ruary, Admiral Porter fitted out an expedition to go, via the Red River, up the Black and Washita Rivers, under the command of Lieutenant-Commander F. M. Ramsey, for the purpose of breaking up the Confederate posts that were being formed along these rivers and destroying their provisions. The expedition consisted of the following vessels: Fort Hindman, Acting-Volunteer Lieutenant John Pearce; Osage, Acting-Master Thomas Wright; Lexington, Lieutenant George M Bache; Conestoga, Lieutenant-Commander T. O. Selfridge; Cricket, Acting-Master H. H. Gorringe, and Ouichita, Lieutenant-Commander Byron Wilson. The Ouichita was a converted river steamer and carried 39 guns in three tiers. They were mostly 24 and 12 pound howitzers, but she had a battery of 8-inch smoothbores and some rifle-guns on the lower deck. Two 12-pounders were mounted on wooden turrets above all. She was a very formidable vessel for such operations. On the 29th of February the expedition proceeded up the Red River
Admiral David D. Porter, The Naval History of the Civil War., Chapter 49: first attack on Fort Fisher.--destruction of the confederate ram Albemarle, etc. (search)
; Mackinaw, Commander J. C. Beaumont; Ticonderoga, Captain C. Steedman; Pawtucket, Commander J. H. Spotts; Shenandoah, Captain D. B. Ridgely; Seneca, Lieutenant-Commander M. Sicard; New Ironsides, Commodore William Radford; Monadnock, Commander E. G. Parrott; Canonicus, Lieutenant-Commander George E. Belknap; Mahopac, Lieutenant-Commander E. E. Potter; Saugus, Commander E. R. Colhoun; Nyack, Lieutenant-Commander L. H. Newman; Unadilla, Lieutenant-Commander F. M. Ramsay; Huron, Lieutenant-Commander T. O. Selfridge; Pequot, Lieutenant-Commander D. L. Braine; Pontoosac, Lieutenant-Commander W. G. Temple; Nereus, Commander J. C. Howell: Vanderbilt, Captain C. W. Pickering; Fort Jackson, Captain B. F. Sands; Santiago de Cuba, Captain O. S. Glisson; Tacony, Lieutenant-Commander W. T. Truxtun; Osceola, Commander J. M. B. Clitz; Chippewa, Lieutenant-Commander A. W. Weaver; Sassacus, Lieutenant-Comlnander J. L. Davis; Maratanza, Lieutenant-Colmmander G. W. Young; Rhode Island, Commander S. D. T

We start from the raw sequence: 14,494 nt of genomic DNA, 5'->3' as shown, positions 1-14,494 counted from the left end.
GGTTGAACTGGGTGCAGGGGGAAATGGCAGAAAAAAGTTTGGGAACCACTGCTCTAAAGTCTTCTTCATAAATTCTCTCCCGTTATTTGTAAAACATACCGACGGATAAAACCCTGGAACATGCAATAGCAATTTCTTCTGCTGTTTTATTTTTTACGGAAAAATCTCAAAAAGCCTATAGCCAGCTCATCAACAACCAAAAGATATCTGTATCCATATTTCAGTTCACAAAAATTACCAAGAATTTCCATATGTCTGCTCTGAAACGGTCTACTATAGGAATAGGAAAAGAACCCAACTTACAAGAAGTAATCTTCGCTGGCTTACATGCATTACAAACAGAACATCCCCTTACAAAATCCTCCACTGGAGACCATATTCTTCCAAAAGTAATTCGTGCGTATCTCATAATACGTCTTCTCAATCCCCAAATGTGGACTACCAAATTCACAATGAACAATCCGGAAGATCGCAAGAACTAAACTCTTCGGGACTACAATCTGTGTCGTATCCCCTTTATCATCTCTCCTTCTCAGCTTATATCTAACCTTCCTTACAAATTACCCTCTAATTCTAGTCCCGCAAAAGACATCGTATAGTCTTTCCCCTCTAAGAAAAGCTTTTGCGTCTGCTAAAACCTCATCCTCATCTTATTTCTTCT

Admiral David D. Porter, The Naval History of the Civil War., Chapter 50: Second attack on Fort Fisher. (search)
-Commander F. M. Ramsey; Huron, Lieutenant-Commander T. O. Selfridge; Maumee, Lieutenant-Commander Rt-Commanders James Parker, C. H. Cushman, T. O. Selfridge, and M. Sicard, and Lieutenants N. H. Farepartment, among which those of Lieutenant-Commander T. O. Selfridge and Lieutenant George M. Bache nant-Commander James A. Parker, Lieutenant-Commander T. O. Selfridge, Lieutenant-Commander C. H. Cusommander J. H. Spotts; Huron, Lieutenant-Commander Thos. O. Selfridge; Maumee, Lieutenant-Commanderthat of the third division to Lieutenant-Commander Thomas O. Selfridge. The marines formed a fours (prominent among whom I observed Lieutenant-Commander Selfridge) tried to rally them, and their fet Fisher, N. C. Report of Lieutenant-commander Thomas O. Selfridge. United States Steamer ry respectfully, your obedient servant, Thomas O. Selfridge, Lieutenant-Commander. Rear-Admiral Dav *Huron--Fourth-rate. Lieutenant-Commander, Thos. O. Selfridge; Acting-Master, Benj. Whitmor[1 more...]